Solids, Liquids, and Gases

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Our interactive Solids, Liquids and Gases Lesson Plan demonstrates the difference in how molecules make up solids, liquids, and gases. As an outcome of this lesson, students will be able to list characteristics of solids, liquids, and gases.  The engaging, hands-on water and penny activity demonstrates the attractive bonding properties of water and engages the sensory system while developing concept imagery.

Solids, Liquids, and Gases Lesson Plan Includes:

  • Full Teacher Guidelines with Creative Teaching Ideas
  • Lesson Content Pages
  • Get to Know Solids, Liquids, and Gases Activity Page
  • Get to Know Solids, Liquids, and Gases Journal Page
  • Identify Solids, Liquids, and Gases Homework Assignment
  • Common Core State Standards
  • Many Additional Links and Resources
  • Built for Grades 4-6 but can be adapted for other grade levels.

*Note: These lessons are PDF downloads. You will be directed to the download once you checkout. Clarendon Learning resources are FREE, we rely 100% on donations to operate our site. Thank you for your support!

Description

Our interactive Solids, Liquids and Gases Lesson Plan demonstrates the difference in how molecules make up solids, liquids, and gases. As an outcome of this lesson, students will be able to list characteristics of solids, liquids, and gases.  The engaging, hands-on water and penny activity demonstrates the attractive bonding properties of water and engages the sensory system while developing concept imagery.

Classroom Procedure Sample Snippet:

  1. Display a penny, a water dropper, and the water and ask students how many drops of water they believe can fit on a penny.
  2. Allow for guesses but do not have a discussion.
  3. Distribute Activity Page, penny, water, and a water dropper to each student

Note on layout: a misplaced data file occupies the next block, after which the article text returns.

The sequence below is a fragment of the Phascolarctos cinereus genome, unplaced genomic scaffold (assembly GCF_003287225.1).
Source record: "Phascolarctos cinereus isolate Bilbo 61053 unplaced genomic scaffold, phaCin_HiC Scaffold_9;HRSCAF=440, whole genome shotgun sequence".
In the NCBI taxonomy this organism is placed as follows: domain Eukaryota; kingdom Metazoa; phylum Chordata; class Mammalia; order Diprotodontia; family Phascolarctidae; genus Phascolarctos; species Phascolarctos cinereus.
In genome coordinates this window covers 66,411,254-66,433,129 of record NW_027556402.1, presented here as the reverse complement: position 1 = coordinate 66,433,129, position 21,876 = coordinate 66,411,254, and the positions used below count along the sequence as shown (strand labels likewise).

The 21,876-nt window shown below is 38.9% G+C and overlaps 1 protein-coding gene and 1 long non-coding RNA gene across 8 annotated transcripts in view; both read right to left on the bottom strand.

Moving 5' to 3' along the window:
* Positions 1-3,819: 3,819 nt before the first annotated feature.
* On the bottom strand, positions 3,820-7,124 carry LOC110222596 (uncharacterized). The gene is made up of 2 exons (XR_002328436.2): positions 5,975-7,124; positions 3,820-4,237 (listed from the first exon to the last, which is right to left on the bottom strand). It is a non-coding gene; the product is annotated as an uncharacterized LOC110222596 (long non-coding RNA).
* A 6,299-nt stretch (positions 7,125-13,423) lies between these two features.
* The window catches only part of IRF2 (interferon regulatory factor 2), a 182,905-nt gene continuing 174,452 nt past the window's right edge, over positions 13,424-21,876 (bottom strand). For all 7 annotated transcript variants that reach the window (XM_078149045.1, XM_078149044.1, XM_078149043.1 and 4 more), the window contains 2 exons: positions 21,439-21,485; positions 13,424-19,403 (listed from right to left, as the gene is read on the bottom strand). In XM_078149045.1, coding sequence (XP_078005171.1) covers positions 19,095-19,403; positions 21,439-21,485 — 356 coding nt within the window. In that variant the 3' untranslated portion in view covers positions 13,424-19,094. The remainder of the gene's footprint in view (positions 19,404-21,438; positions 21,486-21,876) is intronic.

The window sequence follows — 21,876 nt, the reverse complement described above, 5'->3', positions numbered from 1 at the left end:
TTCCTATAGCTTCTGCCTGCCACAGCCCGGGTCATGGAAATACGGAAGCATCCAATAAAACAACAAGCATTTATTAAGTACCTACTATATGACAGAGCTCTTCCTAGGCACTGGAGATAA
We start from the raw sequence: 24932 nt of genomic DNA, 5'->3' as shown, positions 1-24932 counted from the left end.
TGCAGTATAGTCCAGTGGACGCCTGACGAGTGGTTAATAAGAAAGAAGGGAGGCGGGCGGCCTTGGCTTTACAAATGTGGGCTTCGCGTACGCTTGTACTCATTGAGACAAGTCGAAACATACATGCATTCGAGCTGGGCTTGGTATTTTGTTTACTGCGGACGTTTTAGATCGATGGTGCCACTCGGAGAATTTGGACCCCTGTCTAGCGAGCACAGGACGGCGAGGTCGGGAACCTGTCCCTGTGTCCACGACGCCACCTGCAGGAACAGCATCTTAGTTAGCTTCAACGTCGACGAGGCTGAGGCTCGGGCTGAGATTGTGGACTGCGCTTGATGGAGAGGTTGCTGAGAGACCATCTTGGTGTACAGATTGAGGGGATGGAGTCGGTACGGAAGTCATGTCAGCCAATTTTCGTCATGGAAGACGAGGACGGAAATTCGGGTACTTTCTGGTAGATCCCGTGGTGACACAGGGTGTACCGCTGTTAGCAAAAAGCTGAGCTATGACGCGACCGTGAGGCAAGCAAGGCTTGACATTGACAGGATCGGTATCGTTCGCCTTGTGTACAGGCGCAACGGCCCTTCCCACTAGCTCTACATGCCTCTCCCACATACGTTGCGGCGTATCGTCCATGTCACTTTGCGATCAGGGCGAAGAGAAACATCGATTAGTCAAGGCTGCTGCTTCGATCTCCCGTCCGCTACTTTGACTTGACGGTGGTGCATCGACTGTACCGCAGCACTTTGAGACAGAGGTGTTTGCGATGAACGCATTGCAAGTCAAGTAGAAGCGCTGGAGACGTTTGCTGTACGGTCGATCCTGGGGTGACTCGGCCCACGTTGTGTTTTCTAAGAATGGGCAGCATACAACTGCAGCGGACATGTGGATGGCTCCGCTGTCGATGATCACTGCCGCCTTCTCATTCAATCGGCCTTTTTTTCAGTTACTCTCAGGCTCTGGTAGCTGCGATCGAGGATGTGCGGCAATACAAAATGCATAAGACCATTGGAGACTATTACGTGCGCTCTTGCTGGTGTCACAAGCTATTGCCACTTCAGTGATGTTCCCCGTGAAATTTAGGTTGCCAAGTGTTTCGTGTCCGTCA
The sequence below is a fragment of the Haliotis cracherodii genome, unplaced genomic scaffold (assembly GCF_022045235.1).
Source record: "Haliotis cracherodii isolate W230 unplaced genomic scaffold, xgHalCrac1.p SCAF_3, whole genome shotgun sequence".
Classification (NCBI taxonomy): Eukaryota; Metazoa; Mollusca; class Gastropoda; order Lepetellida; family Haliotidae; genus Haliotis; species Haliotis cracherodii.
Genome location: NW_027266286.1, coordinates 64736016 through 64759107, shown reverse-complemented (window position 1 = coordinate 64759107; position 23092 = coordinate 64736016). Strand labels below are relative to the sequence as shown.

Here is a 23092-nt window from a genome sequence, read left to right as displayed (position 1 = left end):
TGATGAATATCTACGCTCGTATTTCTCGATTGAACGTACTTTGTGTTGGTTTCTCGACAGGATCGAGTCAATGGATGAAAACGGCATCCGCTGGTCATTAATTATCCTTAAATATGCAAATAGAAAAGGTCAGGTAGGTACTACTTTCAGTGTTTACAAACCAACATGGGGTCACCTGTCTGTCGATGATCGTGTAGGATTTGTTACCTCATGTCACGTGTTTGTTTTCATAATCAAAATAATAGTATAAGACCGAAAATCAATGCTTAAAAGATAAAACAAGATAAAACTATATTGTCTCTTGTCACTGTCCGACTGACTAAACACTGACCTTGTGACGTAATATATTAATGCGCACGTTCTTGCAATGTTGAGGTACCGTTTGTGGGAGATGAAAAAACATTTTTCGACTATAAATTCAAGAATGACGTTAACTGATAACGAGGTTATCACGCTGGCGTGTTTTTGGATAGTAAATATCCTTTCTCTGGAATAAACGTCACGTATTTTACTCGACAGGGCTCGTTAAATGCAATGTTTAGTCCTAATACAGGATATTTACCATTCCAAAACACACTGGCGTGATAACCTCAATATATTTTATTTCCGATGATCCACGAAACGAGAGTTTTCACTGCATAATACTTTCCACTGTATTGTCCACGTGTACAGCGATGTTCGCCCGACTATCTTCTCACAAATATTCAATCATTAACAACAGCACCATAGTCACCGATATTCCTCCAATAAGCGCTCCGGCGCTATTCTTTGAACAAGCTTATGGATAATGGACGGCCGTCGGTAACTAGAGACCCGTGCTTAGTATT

4. Remind students to write their predictions before they begin the activity, and to follow the instructions
  5. Monitor the students to be sure they are not “pouring” the water out of the dropper. This will happen if they do it incorrectly. The penny should hold more than 20 or 30 drops of water.
  6. Once you recognize all the students have finished, collect the supplies and review their answers.
  7. Ask: What is causing the water drops to “stick” together?
  8. Allow for responses and discussion, leading to- like molecules are attracted to each other.

Common Core State Standards: CCSS.ELA.Science.6.RST., CCSS.ELA.Science.6.RST., CCSS.ELA.Science.4-5.RI., CCSS.ELA.Science.4-5.RI.

Class Sessions (45 minutes): At least 2 class sessions

Additional Resources:

Want more science resources? Check out our other Science Lesson Plans!

Additional information

Grade Level

4th Grade, 5th Grade, 6th Grade

Subject

Science

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MD
06/06/2018
m d.
US

great resource

Thanks for creating such a great website. Great Job !!!

SO
01/29/2018
Shawn O.
US

Excellent Resource

I am a new teacher so I try to keep my eye out for any resources that might help me build my own lesson plans. I did not have to make any adjustment to this lesson plan because it was complete with very detailed instructions. I would highly recommend this for anyone looking for a lesson plan on this subject.